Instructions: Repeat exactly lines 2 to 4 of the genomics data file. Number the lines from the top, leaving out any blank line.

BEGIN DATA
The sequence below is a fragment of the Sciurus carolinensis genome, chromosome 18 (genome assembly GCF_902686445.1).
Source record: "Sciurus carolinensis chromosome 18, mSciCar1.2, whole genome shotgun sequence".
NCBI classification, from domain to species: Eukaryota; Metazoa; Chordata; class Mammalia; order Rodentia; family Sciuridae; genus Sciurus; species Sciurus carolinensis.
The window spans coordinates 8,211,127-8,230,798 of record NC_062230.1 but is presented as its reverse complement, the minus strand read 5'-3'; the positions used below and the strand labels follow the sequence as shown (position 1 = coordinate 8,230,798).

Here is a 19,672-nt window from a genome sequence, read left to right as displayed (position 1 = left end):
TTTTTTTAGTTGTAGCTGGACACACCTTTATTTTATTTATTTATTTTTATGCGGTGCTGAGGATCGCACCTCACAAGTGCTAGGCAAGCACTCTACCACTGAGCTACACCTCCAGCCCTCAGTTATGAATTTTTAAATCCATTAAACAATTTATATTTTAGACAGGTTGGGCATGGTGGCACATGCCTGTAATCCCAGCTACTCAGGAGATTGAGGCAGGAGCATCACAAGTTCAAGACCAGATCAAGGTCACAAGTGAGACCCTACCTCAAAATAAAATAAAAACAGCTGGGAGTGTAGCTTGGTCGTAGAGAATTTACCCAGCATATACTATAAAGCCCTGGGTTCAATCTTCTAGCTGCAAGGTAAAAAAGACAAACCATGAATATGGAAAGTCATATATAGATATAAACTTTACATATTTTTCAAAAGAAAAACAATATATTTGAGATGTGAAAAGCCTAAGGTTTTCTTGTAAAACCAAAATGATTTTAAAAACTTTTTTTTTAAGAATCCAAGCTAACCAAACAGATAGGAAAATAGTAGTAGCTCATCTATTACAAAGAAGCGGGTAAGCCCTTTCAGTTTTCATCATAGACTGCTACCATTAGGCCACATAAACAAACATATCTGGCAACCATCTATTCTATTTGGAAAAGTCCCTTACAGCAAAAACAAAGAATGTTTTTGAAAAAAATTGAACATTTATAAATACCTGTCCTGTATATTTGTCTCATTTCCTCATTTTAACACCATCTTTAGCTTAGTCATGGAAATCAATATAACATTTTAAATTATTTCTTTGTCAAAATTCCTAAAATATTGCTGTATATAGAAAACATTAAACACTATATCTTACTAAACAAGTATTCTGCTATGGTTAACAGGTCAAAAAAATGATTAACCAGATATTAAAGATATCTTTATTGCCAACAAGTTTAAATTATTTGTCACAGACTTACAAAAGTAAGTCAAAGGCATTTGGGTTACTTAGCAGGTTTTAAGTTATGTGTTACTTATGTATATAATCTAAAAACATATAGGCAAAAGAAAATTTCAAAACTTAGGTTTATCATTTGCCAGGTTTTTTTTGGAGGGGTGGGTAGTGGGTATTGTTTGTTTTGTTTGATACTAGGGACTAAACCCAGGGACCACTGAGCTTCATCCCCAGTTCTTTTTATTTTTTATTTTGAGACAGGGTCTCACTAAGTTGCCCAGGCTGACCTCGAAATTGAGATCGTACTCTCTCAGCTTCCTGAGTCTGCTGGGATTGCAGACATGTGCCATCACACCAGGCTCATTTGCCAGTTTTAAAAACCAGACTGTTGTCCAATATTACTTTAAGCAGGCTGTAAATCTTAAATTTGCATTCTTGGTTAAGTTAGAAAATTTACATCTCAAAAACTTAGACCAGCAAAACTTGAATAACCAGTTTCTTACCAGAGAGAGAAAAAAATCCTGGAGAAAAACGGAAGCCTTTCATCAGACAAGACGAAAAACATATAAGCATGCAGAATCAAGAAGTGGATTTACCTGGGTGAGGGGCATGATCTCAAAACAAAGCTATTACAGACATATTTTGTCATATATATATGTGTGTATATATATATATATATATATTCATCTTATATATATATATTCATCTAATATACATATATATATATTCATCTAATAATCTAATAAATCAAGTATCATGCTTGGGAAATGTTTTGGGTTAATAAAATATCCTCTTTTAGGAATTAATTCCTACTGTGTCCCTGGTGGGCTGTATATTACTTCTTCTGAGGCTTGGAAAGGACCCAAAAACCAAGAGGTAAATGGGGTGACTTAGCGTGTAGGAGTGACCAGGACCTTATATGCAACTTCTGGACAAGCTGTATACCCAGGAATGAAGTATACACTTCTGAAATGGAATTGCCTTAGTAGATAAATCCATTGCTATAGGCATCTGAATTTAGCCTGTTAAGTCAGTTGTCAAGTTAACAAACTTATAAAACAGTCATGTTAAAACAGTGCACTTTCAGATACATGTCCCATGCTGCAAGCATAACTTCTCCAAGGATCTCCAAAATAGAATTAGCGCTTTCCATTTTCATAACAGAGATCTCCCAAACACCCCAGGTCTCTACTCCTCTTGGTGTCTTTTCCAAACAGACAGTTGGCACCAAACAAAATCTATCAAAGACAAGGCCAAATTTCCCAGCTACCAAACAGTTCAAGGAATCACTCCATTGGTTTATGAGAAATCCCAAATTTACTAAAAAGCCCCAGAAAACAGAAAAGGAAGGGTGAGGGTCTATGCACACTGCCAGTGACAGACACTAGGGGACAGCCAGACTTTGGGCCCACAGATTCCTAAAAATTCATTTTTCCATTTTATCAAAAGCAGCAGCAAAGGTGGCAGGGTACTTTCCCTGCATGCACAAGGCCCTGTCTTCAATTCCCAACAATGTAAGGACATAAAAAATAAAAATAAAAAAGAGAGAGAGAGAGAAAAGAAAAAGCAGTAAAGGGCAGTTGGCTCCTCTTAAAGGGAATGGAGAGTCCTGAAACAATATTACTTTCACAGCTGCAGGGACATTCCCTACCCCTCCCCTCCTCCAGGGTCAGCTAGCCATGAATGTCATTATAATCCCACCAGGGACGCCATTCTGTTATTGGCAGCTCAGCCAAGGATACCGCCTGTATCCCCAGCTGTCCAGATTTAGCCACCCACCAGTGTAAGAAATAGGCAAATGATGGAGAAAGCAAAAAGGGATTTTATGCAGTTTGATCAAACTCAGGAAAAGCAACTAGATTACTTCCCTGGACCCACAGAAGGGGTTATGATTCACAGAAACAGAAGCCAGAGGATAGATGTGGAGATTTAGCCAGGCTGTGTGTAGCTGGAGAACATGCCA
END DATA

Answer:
Source record: "Sciurus carolinensis chromosome 18, mSciCar1.2, whole genome shotgun sequence".
NCBI classification, from domain to species: Eukaryota; Metazoa; Chordata; class Mammalia; order Rodentia; family Sciuridae; genus Sciurus; species Sciurus carolinensis.
The window spans coordinates 8,211,127-8,230,798 of record NC_062230.1 but is presented as its reverse complement, the minus strand read 5'-3'; the positions used below and the strand labels follow the sequence as shown (position 1 = coordinate 8,230,798).